Repairing Ice Dam Damage

By Robert Robillard on Home Maintenance

Repairing Ice Dam Damage

Dealing with loose wallboard or sagging ceilings:

If the ceiling is sagging or the wall moves when you gently push on it you may have a fastener failure, or rotted framing? A small inspection hole can help determine if there is rot or simply rusted screws or nails.

If a fastener failure, reattached the plaster to the stud or lath by using long drywall screws fitted with plaster washers.

Plaster washers, also known as ceiling buttons, are metal washers with a series of holes to hold drywall compound and are designed to increase the surface area of a screw head to avoid punching the screw through the plaster and also to provide holding power. Mot hardware stores carry these washers, I get mine at Concord Lumber Corp.

To avoid cracking the plaster and creating more damage, install a few washers around the crack or across the sagged area and drive them snug against the plaster face. Then tighten each of them slowly, moving from one to another, so that the plaster gradually pulls tight against the lath.

Make sure NOT to overdrive your screws – your looking for a secure, snug attachment. You also want to gently work the sag back into place, by starting on one end and working to the other, or the center and working out to the sides.

Cover seams, cracks and plaster buttons with mesh tape

Go over the surface with vacuum brush to remove any loose particles. Wash the surrounding surfaces using a sponge and bucket of clean water to remove any residual lime deposits, allow the plaster to dry completely before proceeding.
Apply mesh drywall tape over all seams, any plaster washers and cracks. Cracks are best covered with mesh tape or they will come back.

Apply Drywall Compound “mudding”

Apply series of drywall compound patch in layers over all of your apes areas and and damaged holes.

According to my friend and painter Dan Frost, fro Frost Painting, “ If the plaster has come off to reveal the Sheetrock” (gray color) he applies a coat of USG Sheetrock Brand Lightweight Setting-Type Joint Compound, called Durabond 20 ( for a base coat. The “20” means 20-minute dry time.

Dan says, “Keep a wet sponge handy to wipe smooth the Dura bond after you apply the first coat taking the excess off with a wet 6 inch drywall blade.”

Dan cautions that, “multiple thin coats and patience are key.” After the first coat, if done smooth and properly, no sanding is necessary, a second coat is applied using Durabond EasySand 20. This is a lighter joint compound that sands easy. Once the patched is built up to the level of the surface you are all set to lightly sand with 220 grit sandpaper.

With each coat of drywall compound you want to “feathering out” further away from the repair from 4” to 6” to 8” or 12” depending on the size of the crack.

Repair shallow surface damage using several thin coats of joint compound to fill in the missing plaster, and level out the wall. Cover the whole damaged area and surrounding wall with a ¼ inch coat.
Use a flexible knife to “butter” the area like a piece of toast and then immediately go back and skim off the extra mud, using parallel strokes from one side to the other.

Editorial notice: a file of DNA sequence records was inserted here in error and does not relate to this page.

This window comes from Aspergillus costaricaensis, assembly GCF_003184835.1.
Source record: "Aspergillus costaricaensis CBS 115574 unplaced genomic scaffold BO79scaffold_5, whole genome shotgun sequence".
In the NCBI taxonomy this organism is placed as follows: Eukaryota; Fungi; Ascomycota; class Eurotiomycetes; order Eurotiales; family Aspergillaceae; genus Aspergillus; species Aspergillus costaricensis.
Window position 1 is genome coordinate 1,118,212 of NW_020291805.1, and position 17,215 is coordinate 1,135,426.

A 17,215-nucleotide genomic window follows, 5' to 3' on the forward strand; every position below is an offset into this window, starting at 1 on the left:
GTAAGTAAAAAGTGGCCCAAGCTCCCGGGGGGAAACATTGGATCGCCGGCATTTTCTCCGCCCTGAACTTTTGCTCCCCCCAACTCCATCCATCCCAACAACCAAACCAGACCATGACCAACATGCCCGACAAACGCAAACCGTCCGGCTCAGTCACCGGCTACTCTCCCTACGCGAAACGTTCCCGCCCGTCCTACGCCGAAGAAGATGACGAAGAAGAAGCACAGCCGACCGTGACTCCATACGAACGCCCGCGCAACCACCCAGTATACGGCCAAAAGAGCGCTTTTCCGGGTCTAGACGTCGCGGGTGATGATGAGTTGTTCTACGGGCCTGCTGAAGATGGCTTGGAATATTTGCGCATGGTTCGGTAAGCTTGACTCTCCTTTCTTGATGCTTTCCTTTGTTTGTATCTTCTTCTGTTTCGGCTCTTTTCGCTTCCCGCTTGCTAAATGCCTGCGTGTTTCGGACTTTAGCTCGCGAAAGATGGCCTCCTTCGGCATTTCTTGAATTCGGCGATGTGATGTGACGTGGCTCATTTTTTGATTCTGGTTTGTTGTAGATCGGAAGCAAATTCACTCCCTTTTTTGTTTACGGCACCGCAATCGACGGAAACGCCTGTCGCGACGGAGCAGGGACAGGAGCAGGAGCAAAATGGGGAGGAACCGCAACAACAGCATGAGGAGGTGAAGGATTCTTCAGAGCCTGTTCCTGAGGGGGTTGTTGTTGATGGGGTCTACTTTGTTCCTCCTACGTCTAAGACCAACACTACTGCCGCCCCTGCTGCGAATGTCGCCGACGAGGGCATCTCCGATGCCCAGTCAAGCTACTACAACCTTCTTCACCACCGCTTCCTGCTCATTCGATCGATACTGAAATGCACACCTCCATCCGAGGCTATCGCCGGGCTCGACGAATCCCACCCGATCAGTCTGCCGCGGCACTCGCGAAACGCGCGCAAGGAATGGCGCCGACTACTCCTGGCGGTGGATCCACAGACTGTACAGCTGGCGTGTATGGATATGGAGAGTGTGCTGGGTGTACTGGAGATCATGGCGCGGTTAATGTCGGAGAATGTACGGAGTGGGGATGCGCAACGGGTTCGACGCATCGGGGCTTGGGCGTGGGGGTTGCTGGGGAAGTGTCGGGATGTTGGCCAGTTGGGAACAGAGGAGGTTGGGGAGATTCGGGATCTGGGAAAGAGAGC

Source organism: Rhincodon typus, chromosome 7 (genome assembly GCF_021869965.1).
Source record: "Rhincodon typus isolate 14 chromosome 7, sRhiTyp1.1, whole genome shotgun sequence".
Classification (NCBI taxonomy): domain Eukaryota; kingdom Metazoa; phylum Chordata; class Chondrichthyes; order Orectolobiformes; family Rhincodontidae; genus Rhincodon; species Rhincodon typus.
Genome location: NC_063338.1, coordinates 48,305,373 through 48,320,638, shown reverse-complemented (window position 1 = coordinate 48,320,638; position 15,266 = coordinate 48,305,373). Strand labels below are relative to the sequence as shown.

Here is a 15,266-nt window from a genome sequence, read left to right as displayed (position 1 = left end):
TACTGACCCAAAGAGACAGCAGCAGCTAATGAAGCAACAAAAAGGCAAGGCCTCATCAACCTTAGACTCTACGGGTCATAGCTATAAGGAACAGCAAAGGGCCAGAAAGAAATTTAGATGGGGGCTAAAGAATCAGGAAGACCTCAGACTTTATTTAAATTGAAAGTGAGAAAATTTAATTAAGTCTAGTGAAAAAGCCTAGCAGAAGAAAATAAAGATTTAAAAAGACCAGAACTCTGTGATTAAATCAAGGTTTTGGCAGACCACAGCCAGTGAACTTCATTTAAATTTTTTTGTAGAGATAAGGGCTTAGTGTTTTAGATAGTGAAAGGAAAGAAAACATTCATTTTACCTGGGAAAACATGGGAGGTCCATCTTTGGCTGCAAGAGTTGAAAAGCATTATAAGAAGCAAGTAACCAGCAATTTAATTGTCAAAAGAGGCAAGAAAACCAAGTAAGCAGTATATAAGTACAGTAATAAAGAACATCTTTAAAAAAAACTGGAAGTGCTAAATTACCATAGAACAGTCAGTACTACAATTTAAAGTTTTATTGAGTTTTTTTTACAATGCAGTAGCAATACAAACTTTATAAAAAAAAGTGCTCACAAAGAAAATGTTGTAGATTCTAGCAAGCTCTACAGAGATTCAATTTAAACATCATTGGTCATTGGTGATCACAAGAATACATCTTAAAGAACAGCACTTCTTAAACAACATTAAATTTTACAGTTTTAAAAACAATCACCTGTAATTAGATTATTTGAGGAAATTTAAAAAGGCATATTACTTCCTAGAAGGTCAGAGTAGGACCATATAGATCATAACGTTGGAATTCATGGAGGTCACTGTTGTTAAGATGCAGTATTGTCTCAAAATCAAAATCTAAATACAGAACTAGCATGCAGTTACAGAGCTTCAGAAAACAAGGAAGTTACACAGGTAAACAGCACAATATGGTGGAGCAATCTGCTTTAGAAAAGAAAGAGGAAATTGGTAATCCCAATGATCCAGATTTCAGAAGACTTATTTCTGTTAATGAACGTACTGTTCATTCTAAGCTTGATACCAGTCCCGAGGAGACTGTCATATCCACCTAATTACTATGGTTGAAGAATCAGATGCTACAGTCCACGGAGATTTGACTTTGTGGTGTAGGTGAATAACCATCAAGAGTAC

Float the blade across the deeper damage to fill it in and skim harder on the surrounding walls to leave a very thin coat. Don’t let mud build up higher over the repair area than it is on the surrounding surfaces.
Ignore any ridges left by the knife blade or other inconsistencies in the surface, when the mud has set you can scrape them off with your putty knife before applying another coat. Scraping between coats saves a lot of sanding effort!

Allow enough dry time in between each pass.

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About the author

Robert Robillard

Carpenter / Remodeler / Editor

Rob Robillard is “The Concord Carpenter” Rob is a builder, general contractor, carpenter, woodworker, and editor of Concord Carpenter and ToolBoxBuzz As a General Contractor and carpenter, Rob owns and operates Concord Carpenter LLC. A full-service remodeling and construction company. Rob is a recognized leader in home building best practices and a source for how-to information for building professionals. On this website, Rob covers all aspects of home construction, building science, home improvement, woodworking, remodeling, and some of the best product and tool reviews. Rob is in charge of our Tool and Product Review series - Concord Carpenter Videos where we post all of our tool reviews and video tutorials. Rob approaches remodeling and building construction with a pragmatic and problem-solving approach. He enjoys using his knowledge and experience to help and educate building professionals as well as DIYers on best practices in the construction and remodeling industry. He's a strong advocate for "raising the bar" in the construction trades and promoting the trades to youth. #BeAMentor #Green2Great Craftsmanship, quality, and pride guide his journey on this channel The Concord Carpenter's motto: "Well done is better than well said!" : Read more about Rob

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